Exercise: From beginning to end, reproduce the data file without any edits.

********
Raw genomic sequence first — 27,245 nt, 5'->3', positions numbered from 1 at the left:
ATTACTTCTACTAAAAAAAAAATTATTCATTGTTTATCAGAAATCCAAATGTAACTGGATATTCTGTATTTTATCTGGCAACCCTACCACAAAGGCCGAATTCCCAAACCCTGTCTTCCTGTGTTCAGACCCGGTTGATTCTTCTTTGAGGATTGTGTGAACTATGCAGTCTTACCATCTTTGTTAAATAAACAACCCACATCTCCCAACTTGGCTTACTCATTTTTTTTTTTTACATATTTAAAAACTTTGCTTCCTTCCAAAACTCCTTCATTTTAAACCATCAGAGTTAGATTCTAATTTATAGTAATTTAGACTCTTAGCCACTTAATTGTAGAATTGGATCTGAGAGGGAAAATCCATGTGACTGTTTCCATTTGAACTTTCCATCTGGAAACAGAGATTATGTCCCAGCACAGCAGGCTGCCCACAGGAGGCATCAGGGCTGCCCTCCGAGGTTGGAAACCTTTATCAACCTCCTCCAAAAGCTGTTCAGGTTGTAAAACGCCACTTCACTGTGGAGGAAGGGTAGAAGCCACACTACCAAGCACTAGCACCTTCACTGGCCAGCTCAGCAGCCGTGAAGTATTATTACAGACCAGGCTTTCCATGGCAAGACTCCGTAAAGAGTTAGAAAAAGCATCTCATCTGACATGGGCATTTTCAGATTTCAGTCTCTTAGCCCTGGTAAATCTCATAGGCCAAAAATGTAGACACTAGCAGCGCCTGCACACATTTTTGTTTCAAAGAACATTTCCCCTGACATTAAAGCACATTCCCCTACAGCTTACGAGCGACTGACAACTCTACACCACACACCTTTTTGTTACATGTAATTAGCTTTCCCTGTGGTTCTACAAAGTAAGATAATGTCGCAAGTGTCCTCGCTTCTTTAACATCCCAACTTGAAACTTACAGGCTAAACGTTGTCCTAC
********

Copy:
Raw genomic sequence first — 27,245 nt, 5'->3', positions numbered from 1 at the left:
ATTACTTCTACTAAAAAAAAAATTATTCATTGTTTATCAGAAATCCAAATGTAACTGGATATTCTGTATTTTATCTGGCAACCCTACCACAAAGGCCGAATTCCCAAACCCTGTCTTCCTGTGTTCAGACCCGGTTGATTCTTCTTTGAGGATTGTGTGAACTATGCAGTCTTACCATCTTTGTTAAATAAACAACCCACATCTCCCAACTTGGCTTACTCATTTTTTTTTTTTACATATTTAAAAACTTTGCTTCCTTCCAAAACTCCTTCATTTTAAACCATCAGAGTTAGATTCTAATTTATAGTAATTTAGACTCTTAGCCACTTAATTGTAGAATTGGATCTGAGAGGGAAAATCCATGTGACTGTTTCCATTTGAACTTTCCATCTGGAAACAGAGATTATGTCCCAGCACAGCAGGCTGCCCACAGGAGGCATCAGGGCTGCCCTCCGAGGTTGGAAACCTTTATCAACCTCCTCCAAAAGCTGTTCAGGTTGTAAAACGCCACTTCACTGTGGAGGAAGGGTAGAAGCCACACTACCAAGCACTAGCACCTTCACTGGCCAGCTCAGCAGCCGTGAAGTATTATTACAGACCAGGCTTTCCATGGCAAGACTCCGTAAAGAGTTAGAAAAAGCATCTCATCTGACATGGGCATTTTCAGATTTCAGTCTCTTAGCCCTGGTAAATCTCATAGGCCAAAAATGTAGACACTAGCAGCGCCTGCACACATTTTTGTTTCAAAGAACATTTCCCCTGACATTAAAGCACATTCCCCTACAGCTTACGAGCGACTGACAACTCTACACCACACACCTTTTTGTTACATGTAATTAGCTTTCCCTGTGGTTCTACAAAGTAAGATAATGTCGCAAGTGTCCTCGCTTCTTTAACATCCCAACTTGAAACTTACAGGCTAAACGTTGTCCTAC